Very interesting. I've seen something like this done for a large scale B17 one time. I will be watching with interest. What kind of foam wire cutter are you using? Is it the standard $20ish one that I've seen at Hobby Stores and JoAnn Fabrics? Seems that would work for 2 inch increments that aren't to large. Just curious.

I have 2 home built hot wire cutters. Unfortunately no great pictures at the moment. One is a table made with a scrap piece of laminated shelving and some 1 x 2 lumber. I used a 5/8 threaded rod with 1" washers and nuts. The threaded rod supplies the tension. The wire is steal fishing lead. I don't know what guage. Power supply is a car battery charger.

To cut foam wing cores I made a cutting bow with 1/2 x 1" trim. It is hard to see but one end (left side of picture) is fixed and the other end can rotate to supply tension. Tension is from a rope (see picture).
Apr 16, 2009, 01:03 PM
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ediaz's Avatar
SUBSCRIBED!!! Very nice work using SU. I've been trying to talk myself into learning this program and this is very inspiring. The F9 Panther is one of my favorit jets ever since I saw these pics from a Top Gun airshow here in Lake Land FL.

I can't wait for the plans. Best of luck on the build and on the maiden.

Apr 16, 2009, 02:27 PM
Matt Mabry
Pickle72's Avatar
I just started teaching myself sketch up, Your links are a great help, thanks! I have only modeled a coffee mug so far but I can appreciate the great work you have done.
This is going to be a great thread to learn from, keep the posts a coming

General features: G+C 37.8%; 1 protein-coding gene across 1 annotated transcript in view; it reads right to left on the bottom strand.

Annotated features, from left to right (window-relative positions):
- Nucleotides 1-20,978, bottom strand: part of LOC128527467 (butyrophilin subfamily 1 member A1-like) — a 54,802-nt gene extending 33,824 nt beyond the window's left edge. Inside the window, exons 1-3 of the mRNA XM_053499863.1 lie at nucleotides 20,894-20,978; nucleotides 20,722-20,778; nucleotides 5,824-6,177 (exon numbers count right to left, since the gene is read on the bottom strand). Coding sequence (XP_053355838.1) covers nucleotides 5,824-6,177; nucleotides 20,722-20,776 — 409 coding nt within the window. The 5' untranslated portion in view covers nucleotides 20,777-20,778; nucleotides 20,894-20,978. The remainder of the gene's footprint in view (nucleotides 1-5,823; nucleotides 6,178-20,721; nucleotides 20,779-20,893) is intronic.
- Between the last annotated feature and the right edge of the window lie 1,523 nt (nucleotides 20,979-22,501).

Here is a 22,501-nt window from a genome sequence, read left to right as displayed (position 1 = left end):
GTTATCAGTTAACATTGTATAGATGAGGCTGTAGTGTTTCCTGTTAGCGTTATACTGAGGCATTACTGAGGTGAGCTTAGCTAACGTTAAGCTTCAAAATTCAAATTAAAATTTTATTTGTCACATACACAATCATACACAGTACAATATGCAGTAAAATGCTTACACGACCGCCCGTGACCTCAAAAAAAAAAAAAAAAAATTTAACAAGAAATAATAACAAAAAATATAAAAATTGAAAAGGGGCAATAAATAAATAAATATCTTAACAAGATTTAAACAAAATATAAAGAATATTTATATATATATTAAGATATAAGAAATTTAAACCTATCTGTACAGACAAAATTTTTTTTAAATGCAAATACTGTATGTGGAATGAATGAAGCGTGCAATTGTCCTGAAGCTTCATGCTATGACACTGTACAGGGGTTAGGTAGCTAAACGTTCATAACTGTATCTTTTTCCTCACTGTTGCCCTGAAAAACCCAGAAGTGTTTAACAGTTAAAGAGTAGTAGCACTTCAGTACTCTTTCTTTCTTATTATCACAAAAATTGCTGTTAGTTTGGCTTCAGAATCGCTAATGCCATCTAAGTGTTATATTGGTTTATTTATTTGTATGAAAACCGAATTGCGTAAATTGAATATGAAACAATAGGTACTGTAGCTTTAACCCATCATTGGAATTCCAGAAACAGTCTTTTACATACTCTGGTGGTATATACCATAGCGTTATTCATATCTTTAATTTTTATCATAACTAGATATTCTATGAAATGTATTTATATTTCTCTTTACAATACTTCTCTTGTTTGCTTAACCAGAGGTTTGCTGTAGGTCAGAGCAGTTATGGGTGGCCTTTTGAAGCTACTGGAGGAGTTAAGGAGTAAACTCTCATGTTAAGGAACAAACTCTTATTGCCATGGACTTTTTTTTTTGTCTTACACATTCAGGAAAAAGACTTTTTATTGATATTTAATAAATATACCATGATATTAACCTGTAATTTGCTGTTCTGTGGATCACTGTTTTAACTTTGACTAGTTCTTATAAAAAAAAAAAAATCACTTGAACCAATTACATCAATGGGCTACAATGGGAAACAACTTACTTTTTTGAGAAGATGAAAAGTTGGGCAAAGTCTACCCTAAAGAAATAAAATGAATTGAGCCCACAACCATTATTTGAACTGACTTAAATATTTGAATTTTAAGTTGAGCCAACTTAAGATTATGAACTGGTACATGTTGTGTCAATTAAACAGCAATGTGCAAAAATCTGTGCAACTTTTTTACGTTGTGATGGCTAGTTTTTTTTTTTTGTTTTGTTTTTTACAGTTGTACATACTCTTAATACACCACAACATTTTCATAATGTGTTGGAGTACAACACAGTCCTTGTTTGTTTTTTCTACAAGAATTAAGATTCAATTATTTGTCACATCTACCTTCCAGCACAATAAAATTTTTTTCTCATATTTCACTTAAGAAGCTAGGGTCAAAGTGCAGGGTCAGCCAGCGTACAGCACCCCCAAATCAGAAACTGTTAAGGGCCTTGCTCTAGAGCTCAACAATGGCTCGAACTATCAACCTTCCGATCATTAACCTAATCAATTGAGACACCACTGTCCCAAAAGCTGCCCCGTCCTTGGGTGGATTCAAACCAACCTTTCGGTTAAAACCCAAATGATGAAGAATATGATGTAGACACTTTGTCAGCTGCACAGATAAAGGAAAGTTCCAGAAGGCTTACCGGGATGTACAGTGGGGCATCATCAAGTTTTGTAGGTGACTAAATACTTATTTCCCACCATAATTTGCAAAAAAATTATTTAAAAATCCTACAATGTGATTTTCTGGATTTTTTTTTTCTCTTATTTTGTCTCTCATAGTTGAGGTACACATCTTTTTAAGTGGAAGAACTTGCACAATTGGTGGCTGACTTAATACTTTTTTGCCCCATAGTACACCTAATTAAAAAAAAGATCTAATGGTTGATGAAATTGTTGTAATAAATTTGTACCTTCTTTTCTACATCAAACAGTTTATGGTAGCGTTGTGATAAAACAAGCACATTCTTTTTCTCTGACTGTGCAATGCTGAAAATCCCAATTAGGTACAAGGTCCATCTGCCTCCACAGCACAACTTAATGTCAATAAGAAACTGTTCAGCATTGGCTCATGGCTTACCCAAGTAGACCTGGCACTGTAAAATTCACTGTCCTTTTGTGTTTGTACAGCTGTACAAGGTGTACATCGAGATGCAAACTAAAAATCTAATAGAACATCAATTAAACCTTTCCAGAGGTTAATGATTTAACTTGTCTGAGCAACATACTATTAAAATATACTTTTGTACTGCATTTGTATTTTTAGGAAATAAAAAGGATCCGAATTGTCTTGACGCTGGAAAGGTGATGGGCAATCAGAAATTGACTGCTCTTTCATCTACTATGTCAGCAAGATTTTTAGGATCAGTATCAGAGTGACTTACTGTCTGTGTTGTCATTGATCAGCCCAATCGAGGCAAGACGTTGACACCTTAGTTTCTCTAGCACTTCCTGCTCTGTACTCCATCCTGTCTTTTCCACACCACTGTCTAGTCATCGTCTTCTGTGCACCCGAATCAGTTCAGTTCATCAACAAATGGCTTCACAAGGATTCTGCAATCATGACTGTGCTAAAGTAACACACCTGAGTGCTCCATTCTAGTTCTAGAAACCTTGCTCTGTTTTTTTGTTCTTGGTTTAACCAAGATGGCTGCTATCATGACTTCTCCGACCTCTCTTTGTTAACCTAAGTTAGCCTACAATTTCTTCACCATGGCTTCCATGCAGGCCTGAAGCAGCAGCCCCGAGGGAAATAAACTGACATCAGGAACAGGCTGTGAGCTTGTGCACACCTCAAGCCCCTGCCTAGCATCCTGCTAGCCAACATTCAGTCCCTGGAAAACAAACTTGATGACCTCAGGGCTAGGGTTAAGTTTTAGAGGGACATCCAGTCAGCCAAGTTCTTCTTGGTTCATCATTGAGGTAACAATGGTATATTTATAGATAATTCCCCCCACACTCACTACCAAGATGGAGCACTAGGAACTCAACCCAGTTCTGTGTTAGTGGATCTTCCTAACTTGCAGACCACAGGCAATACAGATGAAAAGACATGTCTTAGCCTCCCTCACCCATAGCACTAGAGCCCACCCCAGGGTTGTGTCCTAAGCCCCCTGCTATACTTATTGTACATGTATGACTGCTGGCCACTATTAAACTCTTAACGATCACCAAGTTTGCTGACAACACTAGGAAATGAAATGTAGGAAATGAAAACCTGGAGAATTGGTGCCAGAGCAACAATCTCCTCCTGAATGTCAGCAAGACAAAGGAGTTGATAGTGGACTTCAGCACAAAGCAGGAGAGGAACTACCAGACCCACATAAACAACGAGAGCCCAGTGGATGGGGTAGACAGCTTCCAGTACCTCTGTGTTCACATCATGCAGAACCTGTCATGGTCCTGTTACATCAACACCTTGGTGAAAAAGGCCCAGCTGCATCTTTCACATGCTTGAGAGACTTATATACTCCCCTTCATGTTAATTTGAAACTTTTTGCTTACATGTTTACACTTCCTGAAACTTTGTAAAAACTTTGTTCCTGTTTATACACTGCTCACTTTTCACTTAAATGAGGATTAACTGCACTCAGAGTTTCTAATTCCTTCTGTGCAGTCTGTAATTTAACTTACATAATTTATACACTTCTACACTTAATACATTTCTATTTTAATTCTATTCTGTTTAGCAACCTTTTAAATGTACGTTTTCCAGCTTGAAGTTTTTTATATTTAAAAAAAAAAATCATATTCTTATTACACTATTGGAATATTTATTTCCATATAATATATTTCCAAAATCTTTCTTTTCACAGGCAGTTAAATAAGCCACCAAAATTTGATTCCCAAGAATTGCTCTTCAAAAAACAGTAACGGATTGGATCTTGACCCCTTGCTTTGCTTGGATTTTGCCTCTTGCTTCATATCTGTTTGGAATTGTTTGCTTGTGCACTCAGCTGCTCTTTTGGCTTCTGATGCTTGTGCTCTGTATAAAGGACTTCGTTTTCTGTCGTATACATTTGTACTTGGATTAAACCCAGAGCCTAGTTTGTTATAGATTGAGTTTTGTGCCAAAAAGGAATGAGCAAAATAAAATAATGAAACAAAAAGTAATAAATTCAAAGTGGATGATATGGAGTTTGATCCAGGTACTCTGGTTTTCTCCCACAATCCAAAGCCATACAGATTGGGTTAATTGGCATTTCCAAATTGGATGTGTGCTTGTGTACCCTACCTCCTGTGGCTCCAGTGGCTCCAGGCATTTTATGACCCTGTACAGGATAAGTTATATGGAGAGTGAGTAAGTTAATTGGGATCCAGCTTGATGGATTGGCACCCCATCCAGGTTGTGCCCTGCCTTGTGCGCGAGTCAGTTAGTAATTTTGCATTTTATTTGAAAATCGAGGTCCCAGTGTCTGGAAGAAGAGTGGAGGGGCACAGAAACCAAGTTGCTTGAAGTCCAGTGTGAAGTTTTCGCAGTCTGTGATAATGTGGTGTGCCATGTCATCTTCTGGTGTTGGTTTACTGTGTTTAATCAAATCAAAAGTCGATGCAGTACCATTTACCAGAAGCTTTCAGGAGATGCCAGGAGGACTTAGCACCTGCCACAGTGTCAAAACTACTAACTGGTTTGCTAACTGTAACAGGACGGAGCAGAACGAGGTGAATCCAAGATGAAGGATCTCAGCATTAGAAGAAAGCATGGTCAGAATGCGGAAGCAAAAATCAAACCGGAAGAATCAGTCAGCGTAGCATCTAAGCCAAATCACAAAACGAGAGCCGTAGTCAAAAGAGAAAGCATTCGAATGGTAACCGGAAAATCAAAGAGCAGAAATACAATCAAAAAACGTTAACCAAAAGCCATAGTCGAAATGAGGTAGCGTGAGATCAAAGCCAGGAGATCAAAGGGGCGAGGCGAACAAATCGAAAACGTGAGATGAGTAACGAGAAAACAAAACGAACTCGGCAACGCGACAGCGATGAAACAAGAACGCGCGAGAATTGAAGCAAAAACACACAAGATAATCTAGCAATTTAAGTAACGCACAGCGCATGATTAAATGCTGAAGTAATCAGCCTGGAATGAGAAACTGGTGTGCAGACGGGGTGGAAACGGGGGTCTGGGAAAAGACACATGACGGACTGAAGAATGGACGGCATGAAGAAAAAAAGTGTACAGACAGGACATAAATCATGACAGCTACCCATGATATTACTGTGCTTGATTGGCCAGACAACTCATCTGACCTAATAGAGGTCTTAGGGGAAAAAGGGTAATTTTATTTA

Is this an edf or pusher? And do you have a wingspan?

Apr 16, 2009, 04:31 PM
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Osprey Engineer's Avatar
So, to line up the templates you must have foam that is squared off on one end relative to the surface you pin the templates to. I leveled my work bench and let gravity pull the cutting bow straight down. That creates an even squared off cut Ö. Right?? Well it seemed like it worked for a few cuts, then the cuts started getting inconsistent. My guess is that the path of the hot wire is affected by gremlins. My second guess is that the grain of the foam and/or density variation play a part in the path of the wire.

What I do now is clamp the bow to my work bench, hold 2 carpenter squares on either side of the foam and use them to guide the wire and my hand as I pull the foam up. Obviously you need metal squares to guide a hot wire.

Lay a template down and mark a dot on the foam where the template center line is. Use a square to draw a line that connects on 3 sides of the foam. If every thing is square, the line on the bottom should be directly below the line on the top and the templates will line up just right. Itís been working for me.
Apr 16, 2009, 07:54 PM
Matt Mabry
Pickle72's Avatar
LOL I am glad I am not the only one suffering from the gremlins I ended up doing the same thing with the squares, sure thought gravity would do all the work for me
Apr 16, 2009, 08:55 PM
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osprey- very neat build technique! looks like its gonna be great!
Apr 20, 2009, 12:22 PM
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Osprey Engineer's Avatar

Templates out the wazoo

Lots of work accomplished.
If I use this tecnique again in the future for an EDF version, I will work the ducting into the plans such that they can be cut with each section and eliminate the need for separate fabrication. I would guess that you would have to glue sections sequentialy and spackle the seams in the ducts as you go. I'll leave that issue for another day.
Apr 23, 2009, 01:29 PM
EDF rules... :)
AirX's Avatar
Hi Osprey Engineer,

Here are a couple of my and MarineA4 builds using this type of construction, I favor EDF and the ducting is cut at the time I cut the section as you have surmised. It works very well but is labor intensive at times with all the cuts.




Eric B.